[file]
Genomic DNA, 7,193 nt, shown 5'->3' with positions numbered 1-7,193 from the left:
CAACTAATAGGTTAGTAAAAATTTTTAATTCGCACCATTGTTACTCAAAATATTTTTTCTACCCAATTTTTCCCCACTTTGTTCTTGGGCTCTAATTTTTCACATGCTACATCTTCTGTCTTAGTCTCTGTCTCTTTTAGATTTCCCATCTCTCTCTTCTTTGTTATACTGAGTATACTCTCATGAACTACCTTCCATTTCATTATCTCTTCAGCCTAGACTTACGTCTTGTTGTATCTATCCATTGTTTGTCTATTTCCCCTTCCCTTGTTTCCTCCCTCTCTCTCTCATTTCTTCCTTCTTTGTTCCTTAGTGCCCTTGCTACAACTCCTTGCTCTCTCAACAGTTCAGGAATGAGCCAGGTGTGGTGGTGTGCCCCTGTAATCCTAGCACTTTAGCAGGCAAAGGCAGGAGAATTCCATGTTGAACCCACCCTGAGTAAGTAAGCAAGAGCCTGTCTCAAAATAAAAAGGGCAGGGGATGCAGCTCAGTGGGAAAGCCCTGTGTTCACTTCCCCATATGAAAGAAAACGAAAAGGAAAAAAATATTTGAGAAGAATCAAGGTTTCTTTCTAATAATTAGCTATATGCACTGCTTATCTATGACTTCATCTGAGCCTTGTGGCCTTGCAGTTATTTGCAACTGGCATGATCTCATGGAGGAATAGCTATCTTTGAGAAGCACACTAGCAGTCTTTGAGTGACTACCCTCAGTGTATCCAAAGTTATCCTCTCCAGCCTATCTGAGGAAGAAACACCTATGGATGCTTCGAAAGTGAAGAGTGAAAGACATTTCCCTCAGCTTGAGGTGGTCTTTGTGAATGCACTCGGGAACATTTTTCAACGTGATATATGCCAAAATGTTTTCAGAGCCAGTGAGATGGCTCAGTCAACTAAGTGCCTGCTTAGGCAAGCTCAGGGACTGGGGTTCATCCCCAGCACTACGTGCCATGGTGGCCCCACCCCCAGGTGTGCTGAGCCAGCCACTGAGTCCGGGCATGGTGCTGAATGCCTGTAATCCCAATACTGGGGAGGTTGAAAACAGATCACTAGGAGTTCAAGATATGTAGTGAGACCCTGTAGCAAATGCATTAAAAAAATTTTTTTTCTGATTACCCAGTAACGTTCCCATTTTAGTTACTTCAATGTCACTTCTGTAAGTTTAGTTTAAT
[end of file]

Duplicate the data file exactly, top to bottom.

Genomic DNA, 7,193 nt, shown 5'->3' with positions numbered 1-7,193 from the left:
CAACTAATAGGTTAGTAAAAATTTTTAATTCGCACCATTGTTACTCAAAATATTTTTTCTACCCAATTTTTCCCCACTTTGTTCTTGGGCTCTAATTTTTCACATGCTACATCTTCTGTCTTAGTCTCTGTCTCTTTTAGATTTCCCATCTCTCTCTTCTTTGTTATACTGAGTATACTCTCATGAACTACCTTCCATTTCATTATCTCTTCAGCCTAGACTTACGTCTTGTTGTATCTATCCATTGTTTGTCTATTTCCCCTTCCCTTGTTTCCTCCCTCTCTCTCTCATTTCTTCCTTCTTTGTTCCTTAGTGCCCTTGCTACAACTCCTTGCTCTCTCAACAGTTCAGGAATGAGCCAGGTGTGGTGGTGTGCCCCTGTAATCCTAGCACTTTAGCAGGCAAAGGCAGGAGAATTCCATGTTGAACCCACCCTGAGTAAGTAAGCAAGAGCCTGTCTCAAAATAAAAAGGGCAGGGGATGCAGCTCAGTGGGAAAGCCCTGTGTTCACTTCCCCATATGAAAGAAAACGAAAAGGAAAAAAATATTTGAGAAGAATCAAGGTTTCTTTCTAATAATTAGCTATATGCACTGCTTATCTATGACTTCATCTGAGCCTTGTGGCCTTGCAGTTATTTGCAACTGGCATGATCTCATGGAGGAATAGCTATCTTTGAGAAGCACACTAGCAGTCTTTGAGTGACTACCCTCAGTGTATCCAAAGTTATCCTCTCCAGCCTATCTGAGGAAGAAACACCTATGGATGCTTCGAAAGTGAAGAGTGAAAGACATTTCCCTCAGCTTGAGGTGGTCTTTGTGAATGCACTCGGGAACATTTTTCAACGTGATATATGCCAAAATGTTTTCAGAGCCAGTGAGATGGCTCAGTCAACTAAGTGCCTGCTTAGGCAAGCTCAGGGACTGGGGTTCATCCCCAGCACTACGTGCCATGGTGGCCCCACCCCCAGGTGTGCTGAGCCAGCCACTGAGTCCGGGCATGGTGCTGAATGCCTGTAATCCCAATACTGGGGAGGTTGAAAACAGATCACTAGGAGTTCAAGATATGTAGTGAGACCCTGTAGCAAATGCATTAAAAAAATTTTTTTTCTGATTACCCAGTAACGTTCCCATTTTAGTTACTTCAATGTCACTTCTGTAAGTTTAGTTTAAT